A European Defence Budget in an Extralegal Space
This article was published in "Roger Cole (Ed.): The European Union - Democracy or Empire", p. 37 ff. (www.pana.ie/download/EU_Democracy_Empire.pdf).
by Sabine Lösing by Sabine Lösing (DIE LINKE, MEP) and Jürgen Wagner (Informationsstelle Militarisierung e.V.)
Currently, it is the prevalent perception in Brussels that if the EU wants to establish itself as a veritable global player within the group of major powers, the construction of a powerful military establishment is inevitable. Great Britain has blocked such a development for many years. Hence, the then chair of the EU-Parliament’s Committee of Foreign Policy, Elmar Brok, explained immediately after the British EUReferendum: “The Brexit has upsides, too. The Britons have hold us back for many years. Now progress is finally being made.”
Subsequently, the EU advanced indeed a series of initiatives under German-French leadership, which Great Britain had blocked until then. The crown jewel of this military package is supposed to be the firsttime establishment of a multi-billion Euro EU defence budget, the European Defence Fund (EDF).
The following article will consider in particular the question whether the EDF is legal at all. This clarification ought to have top-priority in light of the great scope of the undertaking, which even the Commission highlights: “the Commission is prepared to engage in defence measures to an unprecedented extent [...] It will exhaust the instruments available to the EU, including EU Funding and the full potential of the treaties, aiming to establish a defence union.”
Global Strategic Framework
Only five days after the British referendum, the EU Council approved the Global Strategy, which has been the most important framework document for EU foreign and military policy since. It states that as a “global provider of security” the establishment of “autonomous” intervention capacities are required and that the “the member states [require] in consideration of the high-end military capabilities every important equipment in order to respond to external crises and maintain Europe’s security. [...] A viable, innovative and competitive European defence industry is of essential importance for the strategic autonomy of Europe and the credible CFSP [Common Foreign and Security Policy].”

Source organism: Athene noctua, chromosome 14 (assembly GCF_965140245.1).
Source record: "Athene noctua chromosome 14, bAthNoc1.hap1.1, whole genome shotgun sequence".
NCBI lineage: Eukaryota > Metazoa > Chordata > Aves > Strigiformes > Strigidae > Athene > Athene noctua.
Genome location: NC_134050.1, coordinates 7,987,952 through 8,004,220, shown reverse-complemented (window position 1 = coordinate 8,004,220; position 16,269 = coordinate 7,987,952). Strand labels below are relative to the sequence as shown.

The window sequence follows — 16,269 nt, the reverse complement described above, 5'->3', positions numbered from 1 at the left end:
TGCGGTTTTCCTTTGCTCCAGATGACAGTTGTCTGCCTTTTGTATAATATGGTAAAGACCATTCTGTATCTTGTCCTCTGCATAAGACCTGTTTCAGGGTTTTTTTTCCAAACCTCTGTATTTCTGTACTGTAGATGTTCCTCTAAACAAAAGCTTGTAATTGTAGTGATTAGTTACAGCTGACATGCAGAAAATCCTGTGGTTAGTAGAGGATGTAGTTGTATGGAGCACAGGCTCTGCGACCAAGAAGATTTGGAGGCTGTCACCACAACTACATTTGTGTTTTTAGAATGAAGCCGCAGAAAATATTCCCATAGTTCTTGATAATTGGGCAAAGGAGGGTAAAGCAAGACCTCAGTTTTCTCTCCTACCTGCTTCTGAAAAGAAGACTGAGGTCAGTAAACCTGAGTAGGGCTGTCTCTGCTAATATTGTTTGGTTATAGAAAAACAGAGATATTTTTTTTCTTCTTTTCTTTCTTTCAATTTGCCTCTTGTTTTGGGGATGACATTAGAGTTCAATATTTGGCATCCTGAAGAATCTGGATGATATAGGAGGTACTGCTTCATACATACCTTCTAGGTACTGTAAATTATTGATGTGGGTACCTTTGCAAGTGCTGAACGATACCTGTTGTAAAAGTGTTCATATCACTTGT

Already one day before the approval of the EU Global Strategy, the German and French foreign ministers of that time, Frank-Walter Steinmeier and Jean-Marc Ayrault, set out the agenda in the paper “A strong Europe in an uncertain world”. The paper demanded that “Germany and France” should lead the way by “strengthening the efforts in the area of defence” in order to “develop the EU step after step to an independent and global actor.” In September 2016, the defence ministers of both countries published a second German-French paper. Both papers demanded an “improved” funding of EU military policy. Claude Juncker adopted this idea and suggested the establishment of an EU defence budget in his “Speech on the State of the Union 2016”.
Billions for Armament
In November 2016, the Commission suggested to pledge an annual amount of 500 Mio. Euros from the EU budget from 2021 to 2027 to EU defence research and 5 Billion Euros annually to the acquisition of armaments - equating to a total of 38.5 Billion Euros. The Council approved this in the same year. In June 2017, the Commission stated that the fund shall already start 2019 and until the end of 2020, 2.59 Billion Euros shall be allocated. Thereafter, it shall stay at the said 5.5 Billion Euros annually, of which 1.5 Billion would come from the EU budget and the rest from the member states. The Parliament and the Council will most likely pass a corresponding regulation proposal from the commission as a priority project in the course of 2018. Hence, the way is cleared to bring the de facto defence budget on its way under the term: “European program for the industrial development of the defence sector for the purpose of the promotion of the competitiveness and the innovation the defence industry of the EU”.
This title clarifies that the core concerns of the EDF are the promotion of the competitiveness and export capabilities of the local arms industry. However, the predominant purpose is to improve the military capability of the EU. Firstly, this is supposed to be achieved by counteracting the alleged underfinancing of the defence sector through the EDF. Secondly, the EDF shall exclusively finance transnational defence projects, which is supposed to trigger an increase in efficiency through the pooling of the defence sector (“consolidation”) and thus, lead to a higher military capacities.